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Discussion Starter · #1 ·
First, don't laugh, this may be a stupid question but what do I know?

OK, with all the talk lately about how hot it gets under our SSR hoods I was wondering if it would be possible to mount a fan(s) somewhere under the engine compartment to assist in sucking out some of the heat, kinda like PC muffin fans work?

Obviously it would need to be flat such as a transmission cooler fan and durable not to mention unobtrusive while being functional. I am sure there are better ways so I am just brainstorming...without a brain...before anyone else says it. :confused :leaving
 

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Discussion Starter · #2 ·
hover

Y'know, the more i think about this and before anyone else says it, a strong enough fan(s) could turn the SSR into a hovercraft :lol :lol :lol :glol :leaving
 

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The problems with just blowing the hot air out from the engine compartment are:

1. Hot air rises, so you are fighting city hall if you try to blow it downward

2. But, you can't blow it upward either, because the only place for it to go is to the area in front of air intake and radiator (via the path OVER the radiator), where it will do 2 bad things:
(a) push hot air into the engine air intake (Less so on the 05 with its foam gaskets over the air intake box, but STILL even there)
(b) push the same hot air that just came through the radiator back through the radiator where it can heat the rad some more!

I think brute force might be the best answer:

An aftermarket HIGH CFM fan with a 100% duty cycle to replace the current stock fan, AND either a cold air induction hood (best) or a louvered hood to at least give the hot air an easier way out!

Jim G
 

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Discussion Starter · #5 ·
yeah, ok I thought about that

and I agree that fighting hot air rising is a factor but as we seem to all agree heat build up seems to mainly be a factor at long idles or heavy slow moving traffic where, typically, a louvered or air induction hood would serve little benefit, same holds true for a below fascia air scoop previously discussed in another thread.

So I agree that a heavier fan set up is the most logical solution to replace the ones we have, I also agree that removing the tranny cooling from the radiator would help, so when a viable aftermarket solution becomes available for the above, I feel we will be on the right track most of us novices can reach in cooling down our powerplants. :seeya
 

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The louvered hood and the cold air induction have two different ideas behind them.

The louvered hood is first an attempt to try to cool down at least somewhat the underhood environment. It uses the notion that the high underhood temperature creates the potential for a natural convection situation; The air just needs an exit through the highest point of the closed environment - the hood. A louvered hood provides that exit. A louvered hood would help a lot even when the vehicle is stopped, for that reason. With any speed, it gets better, as incoming air coming in through the grill now has an easier and faster, and somewhat "air pressure driven" path through the engine compartment and out the louvers. There is also a MILDLY beneficial effect on the incoming air flowing into the engine's air intake, as the air drawn into the engine is a mix of both underhood air and fresh air coming in via the grill opening. The underhood air portion of that mix is now slightly cooler.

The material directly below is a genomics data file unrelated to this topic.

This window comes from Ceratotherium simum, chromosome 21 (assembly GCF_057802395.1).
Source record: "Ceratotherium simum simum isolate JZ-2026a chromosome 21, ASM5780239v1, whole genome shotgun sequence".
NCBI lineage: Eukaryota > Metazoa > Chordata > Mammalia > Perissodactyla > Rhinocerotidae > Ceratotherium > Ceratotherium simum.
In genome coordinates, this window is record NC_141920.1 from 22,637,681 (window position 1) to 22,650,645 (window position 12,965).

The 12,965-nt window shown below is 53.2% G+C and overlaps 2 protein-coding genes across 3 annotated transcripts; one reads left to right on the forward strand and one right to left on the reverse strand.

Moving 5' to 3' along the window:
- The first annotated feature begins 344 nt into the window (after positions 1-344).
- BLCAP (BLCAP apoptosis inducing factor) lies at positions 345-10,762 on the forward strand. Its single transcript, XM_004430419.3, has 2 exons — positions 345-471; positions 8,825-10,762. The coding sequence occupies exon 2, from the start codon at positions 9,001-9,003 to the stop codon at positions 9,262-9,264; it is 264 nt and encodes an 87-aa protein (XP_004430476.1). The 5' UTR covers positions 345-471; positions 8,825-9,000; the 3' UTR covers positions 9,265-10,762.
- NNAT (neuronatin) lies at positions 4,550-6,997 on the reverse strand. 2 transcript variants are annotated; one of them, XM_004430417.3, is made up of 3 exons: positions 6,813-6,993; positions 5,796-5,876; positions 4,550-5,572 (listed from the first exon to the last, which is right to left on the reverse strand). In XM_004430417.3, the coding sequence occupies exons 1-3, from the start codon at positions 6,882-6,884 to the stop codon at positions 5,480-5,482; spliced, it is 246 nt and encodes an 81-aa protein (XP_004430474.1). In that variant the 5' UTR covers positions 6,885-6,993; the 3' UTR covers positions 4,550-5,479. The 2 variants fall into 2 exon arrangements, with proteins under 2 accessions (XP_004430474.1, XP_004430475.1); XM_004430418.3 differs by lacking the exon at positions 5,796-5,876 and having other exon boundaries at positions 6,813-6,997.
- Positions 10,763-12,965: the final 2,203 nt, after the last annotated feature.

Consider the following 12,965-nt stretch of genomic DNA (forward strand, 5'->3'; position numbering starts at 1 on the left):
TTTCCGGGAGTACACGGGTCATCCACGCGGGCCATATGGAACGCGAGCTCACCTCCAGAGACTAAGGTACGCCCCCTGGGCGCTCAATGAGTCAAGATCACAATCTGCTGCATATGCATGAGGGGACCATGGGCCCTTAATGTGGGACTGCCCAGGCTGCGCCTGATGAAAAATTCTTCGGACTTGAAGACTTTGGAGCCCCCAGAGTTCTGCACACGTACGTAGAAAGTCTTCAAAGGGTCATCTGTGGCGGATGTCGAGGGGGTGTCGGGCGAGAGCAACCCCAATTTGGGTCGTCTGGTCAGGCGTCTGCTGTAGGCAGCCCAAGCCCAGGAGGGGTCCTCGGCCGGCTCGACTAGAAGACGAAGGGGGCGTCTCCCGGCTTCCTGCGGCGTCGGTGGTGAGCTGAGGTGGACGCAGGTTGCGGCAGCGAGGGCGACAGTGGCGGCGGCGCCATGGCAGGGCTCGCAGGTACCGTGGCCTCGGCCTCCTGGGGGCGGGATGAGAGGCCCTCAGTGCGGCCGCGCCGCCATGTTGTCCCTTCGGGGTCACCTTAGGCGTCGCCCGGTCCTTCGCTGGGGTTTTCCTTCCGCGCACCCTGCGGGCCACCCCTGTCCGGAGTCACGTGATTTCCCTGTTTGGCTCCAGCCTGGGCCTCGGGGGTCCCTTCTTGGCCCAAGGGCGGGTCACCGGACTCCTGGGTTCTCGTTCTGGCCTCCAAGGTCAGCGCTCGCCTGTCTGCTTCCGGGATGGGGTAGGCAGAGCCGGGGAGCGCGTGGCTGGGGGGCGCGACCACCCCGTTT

The cold air hood on the other hand does nothing to cool the underhood environment. What it does is it isolates the engine's air induction from that hot underhood environment. That ensures that the engine's POWER OUTPUT is not radically reduced by a high temperature intake air charge. Every 10 degree increase in induction air temperature reduces power by approximately 1%. If we can draw even hot 90 degree ambient air on a hot summer day intead of the 200 degree air from under the hood, we reduce incoming air temperature into the engine by 110 degrees, and at least theoretically prevent a power loss of 11%! In actual fact, because the PCM takes draconian proactive measures to protect the engine when it senses high incoming air temperature, the actual power loss avoidance is considerably higher!

A cold air intake coupled WITH a louvered hood would be paticularly helpful, but probably ugly, unless the cold air intake ducting comes internally from the grill area or from a fender.

Jim G
 

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well said Jim!

did you ever take a closer look at the 'rear mounted turbo' from STS?
I think that might solve some heat issues :flag
 

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Discussion Starter · #8 ·
JimGnitecki said:
The louvered hood and the cold air induction have two different ideas behind them.

The louvered hood is first an attempt to try to cool down at least somewhat the underhood environment. It uses the notion that the high underhood temperature creates the potential for a natural convection situation; The air just needs an exit through the highest point of the closed environment - the hood. A louvered hood provides that exit. A louvered hood would help a lot even when the vehicle is stopped, for that reason. With any speed, it gets better, as incoming air coming in through the grill now has an easier and faster, and somewhat "air pressure driven" path through the engine compartment and out the louvers. There is also a MILDLY beneficial effect on the incoming air flowing into the engine's air intake, as the air drawn into the engine is a mix of both underhood air and fresh air coming in via the grill opening. The underhood air portion of that mix is now slightly cooler.